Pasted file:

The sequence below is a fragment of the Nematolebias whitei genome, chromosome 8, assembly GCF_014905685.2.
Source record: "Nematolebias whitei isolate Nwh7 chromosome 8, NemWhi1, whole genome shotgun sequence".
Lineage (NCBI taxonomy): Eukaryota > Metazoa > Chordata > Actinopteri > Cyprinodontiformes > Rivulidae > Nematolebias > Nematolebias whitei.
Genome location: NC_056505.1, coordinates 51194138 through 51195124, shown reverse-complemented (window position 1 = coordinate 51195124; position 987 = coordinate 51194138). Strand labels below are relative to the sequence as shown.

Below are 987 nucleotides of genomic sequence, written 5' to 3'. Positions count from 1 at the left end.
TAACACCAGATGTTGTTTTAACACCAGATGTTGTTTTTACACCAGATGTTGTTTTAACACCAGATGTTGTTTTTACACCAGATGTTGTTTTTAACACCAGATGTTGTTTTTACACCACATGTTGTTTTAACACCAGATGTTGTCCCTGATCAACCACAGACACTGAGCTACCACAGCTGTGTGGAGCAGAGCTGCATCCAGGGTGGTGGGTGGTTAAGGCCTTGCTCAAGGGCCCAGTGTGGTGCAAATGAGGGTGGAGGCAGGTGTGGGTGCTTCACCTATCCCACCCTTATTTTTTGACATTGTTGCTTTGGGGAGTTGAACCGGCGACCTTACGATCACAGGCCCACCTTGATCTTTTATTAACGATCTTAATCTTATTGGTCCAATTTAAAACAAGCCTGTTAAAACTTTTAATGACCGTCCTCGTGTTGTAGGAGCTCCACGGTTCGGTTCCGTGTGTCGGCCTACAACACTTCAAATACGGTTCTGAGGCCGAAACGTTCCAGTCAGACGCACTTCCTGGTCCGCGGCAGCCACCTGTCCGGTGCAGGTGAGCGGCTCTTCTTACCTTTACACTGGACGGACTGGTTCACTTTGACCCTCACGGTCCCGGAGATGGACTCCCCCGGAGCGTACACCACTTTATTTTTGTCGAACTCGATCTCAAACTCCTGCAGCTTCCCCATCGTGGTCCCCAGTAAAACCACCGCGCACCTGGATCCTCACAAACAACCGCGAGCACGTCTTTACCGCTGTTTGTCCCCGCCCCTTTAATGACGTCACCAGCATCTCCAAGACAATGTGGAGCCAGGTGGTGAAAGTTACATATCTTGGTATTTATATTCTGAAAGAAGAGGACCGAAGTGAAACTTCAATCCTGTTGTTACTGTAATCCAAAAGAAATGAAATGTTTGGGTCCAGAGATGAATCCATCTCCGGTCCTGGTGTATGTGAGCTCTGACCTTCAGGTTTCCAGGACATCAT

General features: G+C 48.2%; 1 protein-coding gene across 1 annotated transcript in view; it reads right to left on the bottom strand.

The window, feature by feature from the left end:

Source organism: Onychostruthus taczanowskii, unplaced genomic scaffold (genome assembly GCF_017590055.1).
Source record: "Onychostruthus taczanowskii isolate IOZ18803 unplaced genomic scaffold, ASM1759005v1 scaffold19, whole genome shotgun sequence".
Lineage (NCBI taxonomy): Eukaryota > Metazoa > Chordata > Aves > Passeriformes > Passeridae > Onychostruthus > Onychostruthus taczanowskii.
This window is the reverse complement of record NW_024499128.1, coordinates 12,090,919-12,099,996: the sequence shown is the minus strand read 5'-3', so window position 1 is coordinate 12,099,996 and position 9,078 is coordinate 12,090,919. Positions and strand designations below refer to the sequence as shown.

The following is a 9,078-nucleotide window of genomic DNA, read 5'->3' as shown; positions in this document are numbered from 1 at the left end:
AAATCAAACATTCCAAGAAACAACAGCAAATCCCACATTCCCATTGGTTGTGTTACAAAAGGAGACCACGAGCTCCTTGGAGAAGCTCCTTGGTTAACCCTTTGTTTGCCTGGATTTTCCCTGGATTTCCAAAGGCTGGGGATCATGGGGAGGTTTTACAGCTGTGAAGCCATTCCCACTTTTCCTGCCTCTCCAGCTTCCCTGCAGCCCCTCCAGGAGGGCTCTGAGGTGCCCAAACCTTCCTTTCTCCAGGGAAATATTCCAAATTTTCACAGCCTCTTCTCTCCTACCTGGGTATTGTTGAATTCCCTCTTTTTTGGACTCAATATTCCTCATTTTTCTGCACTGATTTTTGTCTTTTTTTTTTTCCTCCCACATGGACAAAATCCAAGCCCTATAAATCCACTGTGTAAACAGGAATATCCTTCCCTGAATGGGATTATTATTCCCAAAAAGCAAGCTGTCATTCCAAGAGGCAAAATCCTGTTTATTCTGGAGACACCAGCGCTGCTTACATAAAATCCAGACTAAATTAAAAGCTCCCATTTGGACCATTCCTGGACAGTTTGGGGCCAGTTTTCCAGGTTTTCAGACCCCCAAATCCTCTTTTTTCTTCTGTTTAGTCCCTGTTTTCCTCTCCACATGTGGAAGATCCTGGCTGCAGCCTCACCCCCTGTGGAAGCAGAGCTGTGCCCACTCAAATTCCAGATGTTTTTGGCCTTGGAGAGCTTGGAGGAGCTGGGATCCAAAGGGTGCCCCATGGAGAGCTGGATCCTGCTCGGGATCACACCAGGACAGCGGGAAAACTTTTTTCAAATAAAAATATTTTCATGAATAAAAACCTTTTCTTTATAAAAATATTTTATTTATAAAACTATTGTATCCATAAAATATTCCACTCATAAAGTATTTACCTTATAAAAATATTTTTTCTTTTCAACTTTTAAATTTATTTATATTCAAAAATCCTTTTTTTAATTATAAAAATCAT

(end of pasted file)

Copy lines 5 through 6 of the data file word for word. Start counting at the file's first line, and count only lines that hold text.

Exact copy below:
Below are 987 nucleotides of genomic sequence, written 5' to 3'. Positions count from 1 at the left end.
TAACACCAGATGTTGTTTTAACACCAGATGTTGTTTTTACACCAGATGTTGTTTTAACACCAGATGTTGTTTTTACACCAGATGTTGTTTTTAACACCAGATGTTGTTTTTACACCACATGTTGTTTTAACACCAGATGTTGTCCCTGATCAACCACAGACACTGAGCTACCACAGCTGTGTGGAGCAGAGCTGCATCCAGGGTGGTGGGTGGTTAAGGCCTTGCTCAAGGGCCCAGTGTGGTGCAAATGAGGGTGGAGGCAGGTGTGGGTGCTTCACCTATCCCACCCTTATTTTTTGACATTGTTGCTTTGGGGAGTTGAACCGGCGACCTTACGATCACAGGCCCACCTTGATCTTTTATTAACGATCTTAATCTTATTGGTCCAATTTAAAACAAGCCTGTTAAAACTTTTAATGACCGTCCTCGTGTTGTAGGAGCTCCACGGTTCGGTTCCGTGTGTCGGCCTACAACACTTCAAATACGGTTCTGAGGCCGAAACGTTCCAGTCAGACGCACTTCCTGGTCCGCGGCAGCCACCTGTCCGGTGCAGGTGAGCGGCTCTTCTTACCTTTACACTGGACGGACTGGTTCACTTTGACCCTCACGGTCCCGGAGATGGACTCCCCCGGAGCGTACACCACTTTATTTTTGTCGAACTCGATCTCAAACTCCTGCAGCTTCCCCATCGTGGTCCCCAGTAAAACCACCGCGCACCTGGATCCTCACAAACAACCGCGAGCACGTCTTTACCGCTGTTTGTCCCCGCCCCTTTAATGACGTCACCAGCATCTCCAAGACAATGTGGAGCCAGGTGGTGAAAGTTACATATCTTGGTATTTATATTCTGAAAGAAGAGGACCGAAGTGAAACTTCAATCCTGTTGTTACTGTAATCCAAAAGAAATGAAATGTTTGGGTCCAGAGATGAATCCATCTCCGGTCCTGGTGTATGTGAGCTCTGACCTTCAGGTTTCCAGGACATCAT